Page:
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Most important, perhaps, loans have become available for modernizing and improving existing homes. And where new public housing has been built, it is well laid out, running in at right angles from the roadway, in low two-story blocks with space and often trees between them. Particularly eye-catching are the dramatic murals filling the end walls of each block fronting on the roadway. They are in the style of the great Mexican muralists, Rivera, Orozco, and Siqueiros; and they center on Mexican and Mexican-American themes from Aztec gods and the conquistadors to Zapata and contemporary farm-workers' leader Cesar Chavez. It is a dazzling display challenging any Mexican-American tempted to believe he was born sad.

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The man who started the ball rolling toward all this is Ernie Cortes. (Nobody calls him "Ernesto.") Still only in his 30s, married, with a baby daughter, and devoted to his family, he is even more matter-of-fact than Mrs. Cortez (no relative, although both were born on San Antonio's West Side). When this writer phoned from Los Angeles on a particular Friday to ask for an appointment with him in Houston, where he now has his office, he answered that it was impossible because he would be in El Paso the entire day. I then asked when was the earliest possible time convenient for him.After consulting his diary, he replied that on Saturday he would be taking classes from 9 till 3; but if I could be at his office at 4, he would be there. He was -- having come straight from his classes with his wife and daughter. (The classes he is teaching in Houston are in community organization. It was community organization that had taken him to El Paso the day before.)

At the beginning of the 1970s, after Mr. Cortes graduated from Texas A&M at College Station, he intially worked for poverty agencies but apparently concluded that they were often counterproductive in that they institutionalized poverty and bred albatrosses in the form of ponderous and often empire-building bureaucracies.

Disillusioned, he pondered alternatives and came up with a bright idea -- a very bright one, in the light of the fruit it has borne. It was that his fellow Mexican-Americans could be lifted from their sadness and poverty only by first identifying their needs and then organizing to do something about them by constructive action within the system and according to the rules. (He would be the first to concede that he was much influenced in coming to this conclusion by the teachings of the late Saul Alinsky in the 1960s.)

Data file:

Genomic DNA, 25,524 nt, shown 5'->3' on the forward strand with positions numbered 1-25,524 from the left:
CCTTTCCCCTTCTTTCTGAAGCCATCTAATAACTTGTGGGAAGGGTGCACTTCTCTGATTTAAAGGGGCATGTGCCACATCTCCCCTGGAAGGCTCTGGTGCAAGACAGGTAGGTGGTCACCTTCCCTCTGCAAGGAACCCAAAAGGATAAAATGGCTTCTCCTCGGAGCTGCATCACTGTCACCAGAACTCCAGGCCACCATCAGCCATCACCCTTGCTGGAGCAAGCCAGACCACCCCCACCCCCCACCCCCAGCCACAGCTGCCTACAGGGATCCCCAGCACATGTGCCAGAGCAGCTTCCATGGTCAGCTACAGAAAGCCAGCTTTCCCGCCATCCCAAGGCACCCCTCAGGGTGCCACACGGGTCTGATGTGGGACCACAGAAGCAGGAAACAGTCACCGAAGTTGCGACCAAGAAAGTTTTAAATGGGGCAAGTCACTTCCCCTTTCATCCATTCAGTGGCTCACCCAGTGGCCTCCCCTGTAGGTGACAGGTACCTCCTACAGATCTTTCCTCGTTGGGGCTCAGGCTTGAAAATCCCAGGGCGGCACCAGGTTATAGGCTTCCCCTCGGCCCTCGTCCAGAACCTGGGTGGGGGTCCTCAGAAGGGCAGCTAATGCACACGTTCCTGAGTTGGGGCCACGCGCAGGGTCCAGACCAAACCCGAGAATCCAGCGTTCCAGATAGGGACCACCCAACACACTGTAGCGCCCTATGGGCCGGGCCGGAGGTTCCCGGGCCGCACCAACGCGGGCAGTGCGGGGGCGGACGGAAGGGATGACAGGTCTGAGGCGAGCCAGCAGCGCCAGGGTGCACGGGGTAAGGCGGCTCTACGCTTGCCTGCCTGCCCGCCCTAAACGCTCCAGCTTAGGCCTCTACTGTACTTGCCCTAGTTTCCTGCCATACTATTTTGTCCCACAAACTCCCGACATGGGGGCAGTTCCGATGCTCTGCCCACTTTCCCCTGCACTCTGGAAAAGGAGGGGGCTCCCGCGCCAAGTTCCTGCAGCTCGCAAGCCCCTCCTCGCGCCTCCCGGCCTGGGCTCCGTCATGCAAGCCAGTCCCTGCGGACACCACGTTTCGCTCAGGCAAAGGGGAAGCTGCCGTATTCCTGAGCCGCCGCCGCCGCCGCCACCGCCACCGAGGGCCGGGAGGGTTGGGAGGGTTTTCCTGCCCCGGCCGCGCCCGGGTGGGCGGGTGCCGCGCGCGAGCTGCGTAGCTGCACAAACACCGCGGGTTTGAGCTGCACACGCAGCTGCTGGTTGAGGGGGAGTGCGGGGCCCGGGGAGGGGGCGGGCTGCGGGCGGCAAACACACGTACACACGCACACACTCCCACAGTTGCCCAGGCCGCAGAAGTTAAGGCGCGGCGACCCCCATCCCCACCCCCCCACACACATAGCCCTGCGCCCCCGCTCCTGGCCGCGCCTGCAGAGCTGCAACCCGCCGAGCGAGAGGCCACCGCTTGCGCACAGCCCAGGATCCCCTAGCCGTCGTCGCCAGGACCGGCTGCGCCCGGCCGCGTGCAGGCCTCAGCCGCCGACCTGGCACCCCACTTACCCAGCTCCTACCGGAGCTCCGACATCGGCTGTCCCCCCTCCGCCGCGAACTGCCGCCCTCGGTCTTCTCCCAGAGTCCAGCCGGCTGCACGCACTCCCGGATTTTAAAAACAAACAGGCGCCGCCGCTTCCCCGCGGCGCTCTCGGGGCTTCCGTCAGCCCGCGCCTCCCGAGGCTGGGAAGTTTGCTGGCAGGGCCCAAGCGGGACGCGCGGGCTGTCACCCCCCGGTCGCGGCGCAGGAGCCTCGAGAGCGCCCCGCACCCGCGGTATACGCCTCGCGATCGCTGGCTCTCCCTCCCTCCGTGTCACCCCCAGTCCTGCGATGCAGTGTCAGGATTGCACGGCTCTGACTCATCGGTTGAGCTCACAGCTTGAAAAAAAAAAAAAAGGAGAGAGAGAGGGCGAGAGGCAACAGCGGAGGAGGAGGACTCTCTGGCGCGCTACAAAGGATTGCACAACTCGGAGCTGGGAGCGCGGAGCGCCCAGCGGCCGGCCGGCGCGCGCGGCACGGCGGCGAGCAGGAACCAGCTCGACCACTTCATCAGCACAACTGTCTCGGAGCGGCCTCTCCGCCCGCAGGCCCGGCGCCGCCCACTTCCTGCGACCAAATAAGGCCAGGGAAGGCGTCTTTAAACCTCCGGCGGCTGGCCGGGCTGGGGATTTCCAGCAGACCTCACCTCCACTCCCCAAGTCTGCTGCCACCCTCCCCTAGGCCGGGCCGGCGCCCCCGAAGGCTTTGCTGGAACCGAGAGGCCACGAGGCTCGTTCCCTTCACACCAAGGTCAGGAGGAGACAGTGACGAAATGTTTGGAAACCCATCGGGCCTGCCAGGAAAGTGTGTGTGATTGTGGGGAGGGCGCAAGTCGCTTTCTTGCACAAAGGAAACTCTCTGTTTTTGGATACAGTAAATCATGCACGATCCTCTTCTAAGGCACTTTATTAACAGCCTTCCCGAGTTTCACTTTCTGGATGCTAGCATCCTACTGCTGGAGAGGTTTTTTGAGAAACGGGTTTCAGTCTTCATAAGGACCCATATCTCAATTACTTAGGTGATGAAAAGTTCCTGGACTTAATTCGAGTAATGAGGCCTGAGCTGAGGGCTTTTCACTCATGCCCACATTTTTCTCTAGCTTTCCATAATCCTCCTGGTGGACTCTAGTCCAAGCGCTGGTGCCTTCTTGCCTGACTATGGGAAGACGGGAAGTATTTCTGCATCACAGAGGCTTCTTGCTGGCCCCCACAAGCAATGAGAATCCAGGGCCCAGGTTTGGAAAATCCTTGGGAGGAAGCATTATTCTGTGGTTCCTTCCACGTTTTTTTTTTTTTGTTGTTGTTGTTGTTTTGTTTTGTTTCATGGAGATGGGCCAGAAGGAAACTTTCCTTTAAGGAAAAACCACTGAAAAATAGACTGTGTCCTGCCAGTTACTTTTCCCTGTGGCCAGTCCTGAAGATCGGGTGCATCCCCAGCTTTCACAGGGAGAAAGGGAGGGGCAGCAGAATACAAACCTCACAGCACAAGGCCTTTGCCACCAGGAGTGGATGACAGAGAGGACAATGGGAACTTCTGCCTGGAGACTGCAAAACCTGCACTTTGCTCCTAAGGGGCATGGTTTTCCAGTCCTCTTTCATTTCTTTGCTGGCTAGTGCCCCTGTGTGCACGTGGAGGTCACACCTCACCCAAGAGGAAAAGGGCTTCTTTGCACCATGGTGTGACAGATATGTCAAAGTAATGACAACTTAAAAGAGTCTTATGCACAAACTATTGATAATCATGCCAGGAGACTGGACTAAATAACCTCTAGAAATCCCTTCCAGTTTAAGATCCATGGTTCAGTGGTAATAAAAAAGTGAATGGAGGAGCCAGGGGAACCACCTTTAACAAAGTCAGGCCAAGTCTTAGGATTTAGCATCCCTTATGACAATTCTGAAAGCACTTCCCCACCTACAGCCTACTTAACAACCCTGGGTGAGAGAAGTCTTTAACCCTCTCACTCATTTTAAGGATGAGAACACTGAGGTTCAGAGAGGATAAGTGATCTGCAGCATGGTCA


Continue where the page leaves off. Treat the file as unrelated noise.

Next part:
So in 1972, Mr. Cortes began a self-appointed, two-year task of knocking on doors -- seven thousand of them -- on San Antonio's West Side and asking people what their needs or most urgent priorities were. He kept a card index of their answers. Surprisingly, at least to an outsider, Mr. Cortes discovered that what worried most people most had nothing to do with politics or getting representation on the city council, where at-large voting had prevented Chicanos from winning a seat. Their top priority was drainage. Repeated flooding often wakened them to beds awash and snakes in their homes. Largely responsible were the unlined creeks and the spreading development of San Antonio's almost exclusively Anglo North Side, where the concrete of new highways and shopping malls sent floodwater straight down into the saucer of the West Side barrio.

The next step was the organization of COPS -- Communities Organized for Public Service. (Mrs. Carmen Badillo, the current president of COPS, said they had hesitated about "COPS" as an acronym because of its association with the police. But it was judged better than COD, the acronym for Communities Organized for Drainage.) Mr. Cortes was and is against any organization being built around a single person, be it he or anybody else. So he insisted that COPS be community based. Membership is by community; and this has meant in practice for the most part by the Roman Catholic parishes of the West Side.COPS is funded by these parishes, although Protestants contributed some of the initial money to get it going.